Past and Present
Sergei Loznitsa’s Segodnya My Postroim Dom (1996), Zhizn, Osen (1998), Polustanok (2000)Vol. 16 (April 2012) by Moritz Pfeifer
Sergei Loznitsa’s early films are strange attempts at capturing everyday life. Shot in the late nineties and early tens, they seem to belong to a far more distant period.
Nothing in his first film Today We Are Going to Build a House, which depicts a day of workers building a house, hints at a prosperous reconstruction period. Indeed, after the collapse of the Soviet Union, housing construction radically declined throughout the 1990s and only prospered in 2001 with Russia’s economical situation rising. So Loznitsa’s 1994 construction site is empty, the workers old, and the progress stalling. Wooden rooftops, antique tin buckets, and the preferred use of hands and ropes instead of machines indicate an outdated working-style. But there is also something quite comical about this film, perhaps most apparent in its use of sound and music. Loznitsa keeps away from dialogues but the (intentional?) use of unreal sound effects add something of a slapstick character to some of the scenes. In one scene a worker climbs up a crane each of his footsteps producing a loud cling on the metal. The authoritative sound seems like an encouragment but reverberates as ironic commentary regarding the general immobility of the workers.
His third film, The Train Stop, develops on the theme of stagnation. The film depicts a crowd of exhausted people sleeping in a train station waiting to continue their journey. This film is even harder to situate in a certain epoch. Shot during the millennium, the film could easily pass for 1920s Russian avantgarde. While the camera patiently gazes over the snoring crowd, the blurry images adapt to the gathering’s general repose. Today We Are Going to Build a House was shot from a distant neither granting access to the dialogues of the workers nor to a close view of their faces. In The Train Stop Loznitsa infiltrates his field of study, but in both films he remains unseen. This distance adds to the impression that what is happening is faraway.
Even if both films touch at the past, Loznitsa effectively avoids nostalgia. Unlike many of his contemporaries, these films might be timeless, but they lack the underlying persuasion that there were better days. Perhaps this can be explained because the anachronism portrayed in his films seems more real than imagined. Loznitsa doesn’t project imaginations of the future unto past events. The people he films are real because the situations they are in are so banal that applying any ideology to them wold seem like an over-interpretation. It feels wrong to look at his sleeping crowd through the lens of post-Communism and lament about the inhuman conditions of the overworked poor.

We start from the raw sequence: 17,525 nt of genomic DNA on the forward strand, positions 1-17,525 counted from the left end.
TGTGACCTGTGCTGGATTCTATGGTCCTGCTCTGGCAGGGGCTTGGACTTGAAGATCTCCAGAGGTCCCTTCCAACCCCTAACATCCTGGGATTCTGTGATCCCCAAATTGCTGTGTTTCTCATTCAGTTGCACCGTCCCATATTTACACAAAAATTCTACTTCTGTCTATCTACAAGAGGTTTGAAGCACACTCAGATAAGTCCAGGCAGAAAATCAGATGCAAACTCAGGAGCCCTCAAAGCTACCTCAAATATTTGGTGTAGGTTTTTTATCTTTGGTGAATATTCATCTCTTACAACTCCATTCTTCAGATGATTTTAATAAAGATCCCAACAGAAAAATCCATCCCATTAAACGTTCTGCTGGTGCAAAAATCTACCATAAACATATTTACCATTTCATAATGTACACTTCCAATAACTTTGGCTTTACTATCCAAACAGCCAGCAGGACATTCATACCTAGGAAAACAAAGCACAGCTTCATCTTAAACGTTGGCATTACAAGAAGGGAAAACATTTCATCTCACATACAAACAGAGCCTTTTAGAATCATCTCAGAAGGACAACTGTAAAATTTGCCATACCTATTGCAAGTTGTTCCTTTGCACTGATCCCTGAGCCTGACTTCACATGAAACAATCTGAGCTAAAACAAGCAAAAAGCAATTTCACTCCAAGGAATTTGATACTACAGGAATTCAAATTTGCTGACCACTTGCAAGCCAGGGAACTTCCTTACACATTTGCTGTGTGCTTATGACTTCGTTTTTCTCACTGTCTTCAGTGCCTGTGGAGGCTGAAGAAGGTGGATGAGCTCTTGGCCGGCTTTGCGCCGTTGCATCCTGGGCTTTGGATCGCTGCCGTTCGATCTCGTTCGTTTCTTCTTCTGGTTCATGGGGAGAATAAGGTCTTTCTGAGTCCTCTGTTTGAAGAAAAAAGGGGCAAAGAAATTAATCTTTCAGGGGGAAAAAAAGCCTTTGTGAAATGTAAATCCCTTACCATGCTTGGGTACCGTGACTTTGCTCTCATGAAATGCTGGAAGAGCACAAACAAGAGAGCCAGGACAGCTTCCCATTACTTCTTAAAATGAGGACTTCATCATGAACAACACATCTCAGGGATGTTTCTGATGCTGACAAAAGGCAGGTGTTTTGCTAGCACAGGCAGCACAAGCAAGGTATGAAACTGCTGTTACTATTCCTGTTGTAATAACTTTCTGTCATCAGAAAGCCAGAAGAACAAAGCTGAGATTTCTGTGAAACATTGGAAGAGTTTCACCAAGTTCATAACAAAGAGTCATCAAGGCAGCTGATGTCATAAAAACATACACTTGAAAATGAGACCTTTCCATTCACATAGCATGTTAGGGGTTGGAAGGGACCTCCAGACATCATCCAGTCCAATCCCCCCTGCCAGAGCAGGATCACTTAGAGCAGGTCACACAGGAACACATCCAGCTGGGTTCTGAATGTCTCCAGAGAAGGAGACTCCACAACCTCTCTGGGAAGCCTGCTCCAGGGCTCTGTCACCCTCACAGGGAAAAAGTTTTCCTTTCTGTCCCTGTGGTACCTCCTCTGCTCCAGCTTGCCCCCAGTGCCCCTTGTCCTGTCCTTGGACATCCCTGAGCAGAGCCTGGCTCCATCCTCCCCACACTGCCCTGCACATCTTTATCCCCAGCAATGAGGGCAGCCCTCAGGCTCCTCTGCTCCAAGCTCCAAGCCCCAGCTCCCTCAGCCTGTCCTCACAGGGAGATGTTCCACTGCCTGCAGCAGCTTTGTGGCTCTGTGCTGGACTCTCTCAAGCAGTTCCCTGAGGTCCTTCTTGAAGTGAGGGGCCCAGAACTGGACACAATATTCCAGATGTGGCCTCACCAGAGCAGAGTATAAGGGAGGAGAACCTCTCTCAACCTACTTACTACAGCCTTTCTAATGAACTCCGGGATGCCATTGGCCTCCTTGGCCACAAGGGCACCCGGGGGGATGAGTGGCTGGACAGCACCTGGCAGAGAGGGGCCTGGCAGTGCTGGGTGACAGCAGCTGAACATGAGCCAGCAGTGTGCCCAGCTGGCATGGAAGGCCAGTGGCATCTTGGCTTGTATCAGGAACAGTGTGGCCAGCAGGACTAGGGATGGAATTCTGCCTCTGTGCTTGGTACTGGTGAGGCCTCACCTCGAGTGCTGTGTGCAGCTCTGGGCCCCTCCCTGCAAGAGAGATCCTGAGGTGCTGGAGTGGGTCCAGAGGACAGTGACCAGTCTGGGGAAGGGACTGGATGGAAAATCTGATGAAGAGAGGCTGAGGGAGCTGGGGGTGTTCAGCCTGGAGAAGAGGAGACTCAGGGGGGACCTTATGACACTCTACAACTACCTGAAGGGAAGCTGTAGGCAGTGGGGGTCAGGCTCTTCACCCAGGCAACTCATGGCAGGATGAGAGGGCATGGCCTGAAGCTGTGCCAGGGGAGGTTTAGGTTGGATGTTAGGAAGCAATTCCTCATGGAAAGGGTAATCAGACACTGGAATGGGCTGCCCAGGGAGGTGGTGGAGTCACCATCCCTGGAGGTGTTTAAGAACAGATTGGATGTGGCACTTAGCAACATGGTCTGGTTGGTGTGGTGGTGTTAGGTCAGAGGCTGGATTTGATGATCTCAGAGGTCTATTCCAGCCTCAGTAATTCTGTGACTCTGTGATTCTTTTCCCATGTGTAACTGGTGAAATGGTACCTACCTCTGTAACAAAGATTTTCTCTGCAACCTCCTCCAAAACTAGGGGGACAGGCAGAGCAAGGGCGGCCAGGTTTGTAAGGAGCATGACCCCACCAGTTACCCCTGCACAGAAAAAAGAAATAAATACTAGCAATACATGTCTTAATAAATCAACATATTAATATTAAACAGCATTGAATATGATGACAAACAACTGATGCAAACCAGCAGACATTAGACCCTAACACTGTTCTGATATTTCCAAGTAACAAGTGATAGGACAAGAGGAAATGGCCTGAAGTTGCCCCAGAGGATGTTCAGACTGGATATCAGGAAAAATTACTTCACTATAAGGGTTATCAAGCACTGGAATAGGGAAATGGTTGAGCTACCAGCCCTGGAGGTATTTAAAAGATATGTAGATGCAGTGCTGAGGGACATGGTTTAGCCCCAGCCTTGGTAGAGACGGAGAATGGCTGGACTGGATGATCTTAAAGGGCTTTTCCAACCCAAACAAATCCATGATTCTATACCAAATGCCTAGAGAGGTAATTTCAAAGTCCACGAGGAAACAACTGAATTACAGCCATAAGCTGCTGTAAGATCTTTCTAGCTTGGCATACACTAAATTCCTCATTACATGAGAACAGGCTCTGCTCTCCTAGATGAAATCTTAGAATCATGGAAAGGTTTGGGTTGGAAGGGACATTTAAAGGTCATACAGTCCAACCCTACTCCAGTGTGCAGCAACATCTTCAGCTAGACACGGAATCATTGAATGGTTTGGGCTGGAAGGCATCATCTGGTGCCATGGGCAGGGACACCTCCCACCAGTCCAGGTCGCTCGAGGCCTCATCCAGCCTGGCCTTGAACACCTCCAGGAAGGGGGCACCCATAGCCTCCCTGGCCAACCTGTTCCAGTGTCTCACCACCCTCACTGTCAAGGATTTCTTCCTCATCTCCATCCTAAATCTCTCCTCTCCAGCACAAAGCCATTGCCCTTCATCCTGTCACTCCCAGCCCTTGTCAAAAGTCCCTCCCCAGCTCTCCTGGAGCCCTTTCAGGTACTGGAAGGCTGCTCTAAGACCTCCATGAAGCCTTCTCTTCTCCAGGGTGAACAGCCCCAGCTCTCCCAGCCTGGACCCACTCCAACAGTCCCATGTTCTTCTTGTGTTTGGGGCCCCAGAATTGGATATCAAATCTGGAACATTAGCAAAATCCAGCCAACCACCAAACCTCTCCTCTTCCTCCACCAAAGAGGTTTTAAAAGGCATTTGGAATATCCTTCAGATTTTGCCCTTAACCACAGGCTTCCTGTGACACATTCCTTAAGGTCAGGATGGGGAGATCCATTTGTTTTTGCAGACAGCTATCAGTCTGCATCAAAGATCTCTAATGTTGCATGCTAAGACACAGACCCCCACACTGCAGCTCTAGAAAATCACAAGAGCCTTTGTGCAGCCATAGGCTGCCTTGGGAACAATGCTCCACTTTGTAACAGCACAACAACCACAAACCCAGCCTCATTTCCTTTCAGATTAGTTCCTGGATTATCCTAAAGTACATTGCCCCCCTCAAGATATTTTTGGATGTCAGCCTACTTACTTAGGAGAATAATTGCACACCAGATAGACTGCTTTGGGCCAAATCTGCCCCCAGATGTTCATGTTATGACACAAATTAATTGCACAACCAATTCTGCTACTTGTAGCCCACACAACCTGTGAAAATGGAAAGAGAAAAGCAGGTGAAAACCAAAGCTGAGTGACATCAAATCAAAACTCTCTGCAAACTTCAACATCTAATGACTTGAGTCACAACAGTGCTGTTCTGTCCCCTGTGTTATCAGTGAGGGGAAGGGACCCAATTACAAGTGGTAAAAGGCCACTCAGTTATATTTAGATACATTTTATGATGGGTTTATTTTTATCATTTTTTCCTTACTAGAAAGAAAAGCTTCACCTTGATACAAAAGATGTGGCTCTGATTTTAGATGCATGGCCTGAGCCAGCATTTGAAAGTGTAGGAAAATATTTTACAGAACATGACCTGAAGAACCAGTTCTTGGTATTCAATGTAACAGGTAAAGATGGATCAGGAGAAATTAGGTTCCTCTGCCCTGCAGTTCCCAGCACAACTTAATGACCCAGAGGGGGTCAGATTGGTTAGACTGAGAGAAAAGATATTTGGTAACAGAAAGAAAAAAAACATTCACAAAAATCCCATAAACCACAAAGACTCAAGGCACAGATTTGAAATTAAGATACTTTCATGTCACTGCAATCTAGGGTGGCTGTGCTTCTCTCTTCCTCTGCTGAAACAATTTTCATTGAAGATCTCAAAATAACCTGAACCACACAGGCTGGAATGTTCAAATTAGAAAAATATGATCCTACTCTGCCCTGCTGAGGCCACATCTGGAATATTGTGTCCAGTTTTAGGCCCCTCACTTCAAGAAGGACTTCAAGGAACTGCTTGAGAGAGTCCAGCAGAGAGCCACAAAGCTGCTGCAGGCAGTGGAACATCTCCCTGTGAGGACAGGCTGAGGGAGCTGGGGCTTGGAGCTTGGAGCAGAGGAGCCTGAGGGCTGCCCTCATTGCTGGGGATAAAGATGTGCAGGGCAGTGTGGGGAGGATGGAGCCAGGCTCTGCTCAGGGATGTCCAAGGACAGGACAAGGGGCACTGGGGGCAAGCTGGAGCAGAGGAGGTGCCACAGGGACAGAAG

His second film is perhaps less distant. Life, Autumn (1999) that was co-directed, along with his first film, with Marat Mgambetov, a colleague from film school, uses more close-ups. Life, Autumn is set in a small village near the city of Smolensk. Like in his other films, time in this film seems distant – a pig is slaughtered in front of a house with a knife, and the numerous scenes of nature give the feeling that things always repeat themselves here. But unlike his other two films, that also convey this repetitive feeling, circularity is broken because the peasants are the last ones left. There are no young people in this movie, the offspring has moved to the cities, leaving ancestors and their customs behind. Ultimately this changes the atmosphere of the film. The faces of the old peasants look sad. Their wrinkles hold memories threatened to become forgotten.
Life, Autumn is the only film in the series that establishes a link between past, present and future keeping alive a nostalgic perspective, with something like a harmonious past, a vulnerable present and an absent future. Although the film’s images are at least as striking as those of the other two, in its outlook on time Life, Autumn appears to be the weakest one. The other two are almost unique attempts to capture the naked present. If that present seems past, the reasons for that can be found in the present not in the director’s fondness for things past. The over-descriptive titles – Today We Are Going to Build a House, and Train Stop reflect this care for reality. These titles don’t need the word “life” to speak of existence.